The tool has been in beta mode since March, and while just 2 million people have used it—a mere fraction of LinkedIn’s 630 million members—early results seem promising. According to LinkedIn, members who’ve completed skills assessments have been nearly 30% more likely to land jobs than their counterparts who did not take the tests.

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“This has been a really good way for members to represent what they know, what they are good at,” says Emrecan Dogan, LinkedIn group product manager.

While new to LinkedIn, the practice of assessing candidates’ skills has been a standard among hiring managers for decades. But when research commissioned by LinkedIn revealed that 69% of employees feel that skills have become more important to recruiters than education, LinkedIn felt as though this was the time to give job seekers the opportunity to prove themselves from the get-go.

As important as the hard skills that members can put to the test through LinkedIn’s new tool may be, Dawn Fay, senior district president at recruiting firm Robert Half, encourages those on both side of the job search not to forget the importance of soft skills. “You wouldn’t want to rule somebody in or out just based on how they did on one particular skill assessment,” she says.

“Have another data point that you can use, question people about how they did on something and see if it’s something that can feed into the puzzle to find out if somebody is going to be a good fit.”

-Samantha Todd; Forbes

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Why The High Number Of Employees Quitting Reveals A Strong Job Market





While recession fears may be looming in the minds of some, new data from the Bureau of Labor Statistics shows that the economy and job market may actually be strengthening.

The quits rate—or the percentage of all employees who quit during a given month—rose to 2.4% in July, according to the BLS’s Jobs Openings and Labor Turnover report, released Tuesday. That translates to 3.6 million people who voluntarily left their jobs in July.

This is the highest the quits rate has been since April 2001, just five months after the Labor Department began tracking it. According to Nick Bunker, an economist at the Indeed Hiring Lab, the quits rate tends to be a reflection of the state of the economy.

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“The level of the quits rate really is a sign of how strong the labor market is,” he says. “If you look at the quits rate over time, it really drops quite a bit when the labor market gets weak. During the recession it was quite low, and now it’s picked up.”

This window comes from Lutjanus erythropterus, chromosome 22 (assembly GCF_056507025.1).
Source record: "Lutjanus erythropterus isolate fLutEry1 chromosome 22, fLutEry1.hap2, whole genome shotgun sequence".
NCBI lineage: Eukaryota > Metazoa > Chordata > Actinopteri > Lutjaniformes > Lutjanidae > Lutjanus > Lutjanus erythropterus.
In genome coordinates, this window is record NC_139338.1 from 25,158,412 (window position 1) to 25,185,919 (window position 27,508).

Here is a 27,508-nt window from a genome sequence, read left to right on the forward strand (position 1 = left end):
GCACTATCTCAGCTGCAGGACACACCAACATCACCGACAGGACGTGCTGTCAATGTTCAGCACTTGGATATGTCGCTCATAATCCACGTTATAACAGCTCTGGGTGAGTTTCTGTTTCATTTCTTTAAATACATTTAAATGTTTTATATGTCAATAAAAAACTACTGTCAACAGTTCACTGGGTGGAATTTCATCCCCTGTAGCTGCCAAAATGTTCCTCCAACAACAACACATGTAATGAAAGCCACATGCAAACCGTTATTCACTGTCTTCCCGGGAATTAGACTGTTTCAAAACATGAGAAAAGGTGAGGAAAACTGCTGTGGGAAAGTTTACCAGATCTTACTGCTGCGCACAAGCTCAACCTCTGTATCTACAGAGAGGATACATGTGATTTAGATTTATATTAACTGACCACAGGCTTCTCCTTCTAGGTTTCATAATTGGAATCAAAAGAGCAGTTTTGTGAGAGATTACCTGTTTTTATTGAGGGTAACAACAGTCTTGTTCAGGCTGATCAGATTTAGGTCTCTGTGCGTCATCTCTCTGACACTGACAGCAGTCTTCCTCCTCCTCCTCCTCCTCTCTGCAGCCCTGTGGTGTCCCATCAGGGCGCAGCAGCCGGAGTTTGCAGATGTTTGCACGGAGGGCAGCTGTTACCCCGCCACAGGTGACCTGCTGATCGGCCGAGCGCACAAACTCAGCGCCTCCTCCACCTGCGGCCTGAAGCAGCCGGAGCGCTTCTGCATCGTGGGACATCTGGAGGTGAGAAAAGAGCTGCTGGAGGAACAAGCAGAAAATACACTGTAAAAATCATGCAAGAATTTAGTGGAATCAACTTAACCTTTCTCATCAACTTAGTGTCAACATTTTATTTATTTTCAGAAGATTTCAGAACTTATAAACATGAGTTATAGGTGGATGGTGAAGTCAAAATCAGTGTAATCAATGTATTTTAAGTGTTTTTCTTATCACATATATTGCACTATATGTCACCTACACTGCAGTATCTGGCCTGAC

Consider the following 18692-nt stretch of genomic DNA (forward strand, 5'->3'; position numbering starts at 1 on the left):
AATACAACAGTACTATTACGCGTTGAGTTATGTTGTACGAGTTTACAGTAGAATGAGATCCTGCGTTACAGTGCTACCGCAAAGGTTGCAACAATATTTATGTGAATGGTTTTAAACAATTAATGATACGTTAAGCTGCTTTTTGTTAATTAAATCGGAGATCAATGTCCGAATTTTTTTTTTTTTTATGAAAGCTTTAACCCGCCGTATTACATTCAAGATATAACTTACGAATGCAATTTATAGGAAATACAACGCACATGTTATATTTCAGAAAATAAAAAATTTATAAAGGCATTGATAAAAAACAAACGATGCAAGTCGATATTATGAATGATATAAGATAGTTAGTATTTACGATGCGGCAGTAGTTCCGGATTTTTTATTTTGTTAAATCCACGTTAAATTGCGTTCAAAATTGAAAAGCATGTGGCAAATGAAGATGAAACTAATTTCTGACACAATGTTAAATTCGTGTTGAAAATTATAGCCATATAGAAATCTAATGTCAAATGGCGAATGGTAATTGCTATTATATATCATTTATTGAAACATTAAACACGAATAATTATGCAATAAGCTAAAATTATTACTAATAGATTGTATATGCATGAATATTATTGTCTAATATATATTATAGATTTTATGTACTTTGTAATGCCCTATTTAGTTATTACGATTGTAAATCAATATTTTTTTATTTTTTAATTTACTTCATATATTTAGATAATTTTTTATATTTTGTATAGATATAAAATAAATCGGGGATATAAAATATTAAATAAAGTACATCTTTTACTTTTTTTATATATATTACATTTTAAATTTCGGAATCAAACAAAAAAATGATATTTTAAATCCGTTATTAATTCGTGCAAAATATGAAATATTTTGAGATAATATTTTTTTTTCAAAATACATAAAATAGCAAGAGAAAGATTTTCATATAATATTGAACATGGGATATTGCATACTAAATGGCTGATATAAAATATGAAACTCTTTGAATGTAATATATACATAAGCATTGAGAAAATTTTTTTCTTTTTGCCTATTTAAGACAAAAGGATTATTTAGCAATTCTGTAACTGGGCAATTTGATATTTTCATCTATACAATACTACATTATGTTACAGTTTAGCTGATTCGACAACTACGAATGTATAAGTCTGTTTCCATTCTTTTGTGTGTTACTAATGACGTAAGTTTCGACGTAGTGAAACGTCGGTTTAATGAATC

The monthly jobs report, released last week, revealed that the economy gained 130,000 jobs in August, which is 20,000 less than expected, and just a few weeks earlier, the BLS issued a correction stating that it had overestimated by 501,000 how many jobs had been added to the market in 2018 and the first quarter of 2019. Yet despite all that, employees still seem to have confidence in the job market.Today In: Leadership

The quits level, according to the BLS, increased in the private sector by 127,000 for July but was little changed in government. Healthcare and social assistance saw an uptick in departures to the tune of 54,000 workers, while the federal government saw a rise of 3,000.

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The July quits rate in construction was 2.4%, while the number in trade, professional and business services, and leisure and hospitality were 2.6%, 3.1% and 4.8%, respectively. Bunker of Indeed says that the industries that tend to see the highest rate of departuresare those where pay is relatively low, such as leisure and hospitality. An unknown is whether employees are quitting these jobs to go to a new industry or whether they’re leaving for another job in the same industry. Either could be the case, says Bunker.

In a recently published article on the industries seeing the most worker departures, Bunker attributes the uptick to two factors—the strong labor market and faster wage growth in the industries concerned: “A stronger labor market means employers must fill more openings from the ranks of the already employed, who have to quit their jobs, instead of hiring jobless workers. Similarly, faster wage growth in an industry signals workers that opportunities abound and they might get higher pay by taking a new job.”

Even so, recession fears still dominate headlines. According to Bunker, the data shows that when a recession hits, employers pull back on hiring and workers don’t have the opportunity to find new jobs. Thus, workers feel less confident and are less likely to quit.

READ MORE | South Africa’s Informal Sector: Why People Get Stuck In Precarious Jobs

“As the labor market gets stronger, there’s more opportunities for workers who already have jobs. So they quit to go to new jobs or they quit in the hopes of getting new jobs again,” Bunker says. He also notes that recession fears may have little to do with the job market, instead stemming from what is happening in the financial markets, international relations or Washington, D.C.

So what does the BLS report say about the job market? “Taking this report as a whole, it’s indicating that the labor market is still quite strong, but then we lost momentum,” Bunker says. While workers are quitting their jobs, he says that employers are pulling back on the pace at which they’re adding jobs. “While things are quite good right now and workers are taking advantage of that,” he notes, “those opportunities moving forward might be fewer and fewer if the trend keeps up.”

-Samantha Todd; Forbes